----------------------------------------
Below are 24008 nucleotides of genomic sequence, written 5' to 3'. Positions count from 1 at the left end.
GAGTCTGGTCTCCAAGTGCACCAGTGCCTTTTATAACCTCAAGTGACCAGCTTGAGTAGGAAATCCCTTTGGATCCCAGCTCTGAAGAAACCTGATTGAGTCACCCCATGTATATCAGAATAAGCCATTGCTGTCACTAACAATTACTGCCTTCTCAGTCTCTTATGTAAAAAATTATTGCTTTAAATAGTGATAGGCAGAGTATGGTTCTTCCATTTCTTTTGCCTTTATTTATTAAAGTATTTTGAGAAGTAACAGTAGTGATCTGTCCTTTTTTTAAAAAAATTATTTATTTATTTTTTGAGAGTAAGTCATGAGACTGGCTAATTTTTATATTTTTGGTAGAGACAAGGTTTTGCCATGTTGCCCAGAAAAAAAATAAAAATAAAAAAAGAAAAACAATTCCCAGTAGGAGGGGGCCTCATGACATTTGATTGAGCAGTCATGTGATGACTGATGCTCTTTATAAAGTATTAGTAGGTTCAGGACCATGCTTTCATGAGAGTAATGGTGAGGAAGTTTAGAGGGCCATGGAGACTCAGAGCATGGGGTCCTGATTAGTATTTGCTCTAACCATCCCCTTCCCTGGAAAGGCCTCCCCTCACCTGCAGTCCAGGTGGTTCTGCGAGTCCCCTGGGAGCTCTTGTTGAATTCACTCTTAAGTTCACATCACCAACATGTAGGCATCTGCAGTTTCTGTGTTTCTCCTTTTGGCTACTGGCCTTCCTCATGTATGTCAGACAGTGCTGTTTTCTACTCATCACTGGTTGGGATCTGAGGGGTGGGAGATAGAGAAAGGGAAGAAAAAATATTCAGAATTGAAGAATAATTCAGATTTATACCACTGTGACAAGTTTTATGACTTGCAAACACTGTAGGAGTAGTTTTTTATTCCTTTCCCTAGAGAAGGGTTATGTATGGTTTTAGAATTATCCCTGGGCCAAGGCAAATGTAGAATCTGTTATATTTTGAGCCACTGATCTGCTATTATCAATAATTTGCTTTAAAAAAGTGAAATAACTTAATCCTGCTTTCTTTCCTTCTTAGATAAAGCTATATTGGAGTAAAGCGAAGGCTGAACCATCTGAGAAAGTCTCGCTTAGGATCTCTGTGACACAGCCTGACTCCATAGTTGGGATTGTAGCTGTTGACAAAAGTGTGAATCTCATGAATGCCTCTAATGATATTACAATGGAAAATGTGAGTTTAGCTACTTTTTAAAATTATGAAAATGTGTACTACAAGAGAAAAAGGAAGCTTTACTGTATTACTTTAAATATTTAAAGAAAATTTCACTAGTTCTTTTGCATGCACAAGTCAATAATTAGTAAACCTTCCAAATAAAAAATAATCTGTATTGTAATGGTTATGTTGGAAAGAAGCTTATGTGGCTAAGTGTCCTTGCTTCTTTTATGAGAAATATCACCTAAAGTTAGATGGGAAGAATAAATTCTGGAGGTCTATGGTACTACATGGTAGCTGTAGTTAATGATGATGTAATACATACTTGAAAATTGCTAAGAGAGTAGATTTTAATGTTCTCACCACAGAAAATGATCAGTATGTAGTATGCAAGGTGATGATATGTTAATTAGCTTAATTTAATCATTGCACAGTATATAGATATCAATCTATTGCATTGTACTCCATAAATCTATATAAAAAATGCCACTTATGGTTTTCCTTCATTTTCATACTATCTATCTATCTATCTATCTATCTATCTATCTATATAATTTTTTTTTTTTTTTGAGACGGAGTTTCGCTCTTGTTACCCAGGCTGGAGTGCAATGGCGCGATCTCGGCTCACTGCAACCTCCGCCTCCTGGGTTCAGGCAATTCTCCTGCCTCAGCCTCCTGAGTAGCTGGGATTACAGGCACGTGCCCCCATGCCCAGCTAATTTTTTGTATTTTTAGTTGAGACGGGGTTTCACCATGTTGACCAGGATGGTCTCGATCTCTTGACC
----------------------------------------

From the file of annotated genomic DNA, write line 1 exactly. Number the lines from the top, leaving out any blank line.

Below are 24008 nucleotides of genomic sequence, written 5' to 3'. Positions count from 1 at the left end.